It appears that the Health Department answered the wrong question.

It’s not how much would the department lose in state and federal money if Memphis City Council eliminates city funding of $14 million. Instead, the real question is: would be any cuts in state and federal money if Shelby County Government replaced the $14 million and wouldn’t this be fairer to Memphis taxpayers?

We’ve always been impressed by the Health Department’s ability to summon up apocalyptic forecasts of the future at any time a change in its funding is mentioned. About a decade ago, City of Memphis government suggested that it might reduce its funding, and the Health Department said it would no longer be able to provide rat control programs and mosquito spraying.

Master Stroke

It was a masterful political maneuver and instantly froze city government in its tracks, conjuring up images of children in urban neighborhoods sharing playgrounds with rats and mosquitoes buzzing around the heads of students on their way home from school. No elected officials wanted to appear soft on grime.

Of course, the truth was that the Health Department could have cut the funding from myriad line items, but nothing was as certain to enflame grassroots concern as rats and mosquitoes. So, it was no surprise that in response to Memphis City Council’s proposal to eliminate Memphians’ double taxation for the Health Department, the prognosis for the future was dire and portentous. It said that the city cut in funding would result in $57.3 million in state and federal money.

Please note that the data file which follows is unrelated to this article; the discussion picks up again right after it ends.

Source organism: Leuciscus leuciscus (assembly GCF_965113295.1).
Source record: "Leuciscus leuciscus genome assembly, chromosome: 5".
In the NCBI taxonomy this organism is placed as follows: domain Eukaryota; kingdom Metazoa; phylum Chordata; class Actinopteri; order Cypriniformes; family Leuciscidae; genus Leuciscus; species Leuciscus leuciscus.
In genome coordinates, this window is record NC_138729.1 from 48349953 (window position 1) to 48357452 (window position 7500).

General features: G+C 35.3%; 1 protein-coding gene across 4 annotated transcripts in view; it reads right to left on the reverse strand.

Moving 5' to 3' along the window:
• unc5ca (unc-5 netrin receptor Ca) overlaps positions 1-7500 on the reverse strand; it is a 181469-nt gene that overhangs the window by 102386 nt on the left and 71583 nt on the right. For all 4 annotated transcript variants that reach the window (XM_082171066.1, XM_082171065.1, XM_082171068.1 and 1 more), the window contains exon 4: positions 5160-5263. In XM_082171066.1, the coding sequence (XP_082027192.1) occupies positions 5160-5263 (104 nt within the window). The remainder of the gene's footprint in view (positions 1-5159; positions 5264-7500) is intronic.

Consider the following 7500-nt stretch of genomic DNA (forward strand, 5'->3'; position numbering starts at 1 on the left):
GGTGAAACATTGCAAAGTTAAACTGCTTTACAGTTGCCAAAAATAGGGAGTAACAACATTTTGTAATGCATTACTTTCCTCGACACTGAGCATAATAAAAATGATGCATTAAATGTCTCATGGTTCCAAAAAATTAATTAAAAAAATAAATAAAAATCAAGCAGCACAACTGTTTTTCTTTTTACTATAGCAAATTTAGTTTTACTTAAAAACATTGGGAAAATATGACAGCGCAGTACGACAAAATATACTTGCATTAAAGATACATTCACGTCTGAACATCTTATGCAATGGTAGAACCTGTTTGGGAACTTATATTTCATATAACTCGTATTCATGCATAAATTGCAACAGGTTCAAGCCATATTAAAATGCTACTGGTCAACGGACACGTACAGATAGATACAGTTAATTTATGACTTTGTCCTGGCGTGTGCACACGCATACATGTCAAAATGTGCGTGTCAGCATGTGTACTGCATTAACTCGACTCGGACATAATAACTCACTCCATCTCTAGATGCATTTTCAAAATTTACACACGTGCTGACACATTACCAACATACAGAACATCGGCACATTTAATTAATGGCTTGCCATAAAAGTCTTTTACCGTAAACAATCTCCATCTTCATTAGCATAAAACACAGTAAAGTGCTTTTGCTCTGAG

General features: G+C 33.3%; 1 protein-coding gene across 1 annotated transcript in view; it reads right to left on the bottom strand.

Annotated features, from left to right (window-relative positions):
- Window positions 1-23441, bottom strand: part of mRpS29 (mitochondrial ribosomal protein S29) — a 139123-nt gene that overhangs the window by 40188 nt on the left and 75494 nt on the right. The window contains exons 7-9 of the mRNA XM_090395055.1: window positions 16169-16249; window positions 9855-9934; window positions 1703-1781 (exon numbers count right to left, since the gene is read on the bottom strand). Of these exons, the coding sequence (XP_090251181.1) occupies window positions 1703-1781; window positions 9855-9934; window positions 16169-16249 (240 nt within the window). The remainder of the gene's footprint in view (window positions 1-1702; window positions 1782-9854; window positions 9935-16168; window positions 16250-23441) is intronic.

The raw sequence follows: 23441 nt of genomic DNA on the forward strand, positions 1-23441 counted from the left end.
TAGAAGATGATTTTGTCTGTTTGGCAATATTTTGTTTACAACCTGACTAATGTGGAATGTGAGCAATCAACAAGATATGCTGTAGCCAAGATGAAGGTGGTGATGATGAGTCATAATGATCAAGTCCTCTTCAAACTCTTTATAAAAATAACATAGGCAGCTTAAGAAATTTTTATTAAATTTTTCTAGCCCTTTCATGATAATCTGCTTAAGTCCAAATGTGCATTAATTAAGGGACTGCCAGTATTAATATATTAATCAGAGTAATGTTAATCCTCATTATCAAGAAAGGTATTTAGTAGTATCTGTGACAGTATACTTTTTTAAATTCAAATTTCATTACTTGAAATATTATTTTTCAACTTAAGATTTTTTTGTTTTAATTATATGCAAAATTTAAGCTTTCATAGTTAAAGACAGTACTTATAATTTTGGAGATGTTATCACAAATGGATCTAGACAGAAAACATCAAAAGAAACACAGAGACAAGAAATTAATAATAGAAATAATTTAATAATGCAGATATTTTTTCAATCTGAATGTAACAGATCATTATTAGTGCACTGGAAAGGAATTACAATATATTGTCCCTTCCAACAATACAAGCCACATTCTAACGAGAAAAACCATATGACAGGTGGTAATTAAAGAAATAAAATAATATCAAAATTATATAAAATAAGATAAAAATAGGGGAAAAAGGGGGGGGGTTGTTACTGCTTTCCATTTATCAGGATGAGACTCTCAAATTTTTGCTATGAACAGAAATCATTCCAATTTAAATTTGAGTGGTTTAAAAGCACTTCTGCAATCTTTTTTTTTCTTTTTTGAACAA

Some say that Memphis City Council acted precipitously. We beg to differ.

20 Years In The Making

For 20 years, city government has been asking for a serious intergovernmental discussion about tax equity, one that could lead to the elimination of the dual taxation of Memphians and one that levels the playing field so that city residents do not pay a disincentive to live here, largely because they are subsidizing the zoo, the museums, and other amenities for the rest of the region.

For 20 years, city government has gotten lip service and no action. So, finally, this Memphis City Council – in a burst of political courage – said enough is enough and forced the issue. First, they eliminated double taxation for schools, and this year, they served notice that they want to eliminate double taxation for health services.

As a result, there seems to finally be some movement toward the kinds of discussions that can bring about fundamental change and reform on the tax issue. That’s not to say that we weren’t disappointed, as we wrote at the time, when City Council eroded some of its high ground last year when it funneled a significant part of its school cut into city operations.

Walking The Walk

It was a missed opportunity – the chance to make real progress in lowering the Memphis tax rate to a level commensurate with the largest municipalities in Shelby County.

Ultimately, that should be the end goal, and unless and until the City Council can prove that its intent is to use these health department reductions to cut the city tax rate, it will find the public reluctant to rally around it. However, the wonkish aspects of tax policy finally seem to be attracting some attention, and like it or not, it never would have happened without the Council’s bold action.

There are of course some people who just don’t get it. Shelby County Commissioner Joyce Avery, in response to the Health Department’s report on the impact of budget reductions, said the county can’t afford to pick up the city’s tab without a tax increase and said the city is “playing with people’s live.” Actually, the dual taxation is already disupting people’s lives and taking money out of their pockets twice for the same service or program.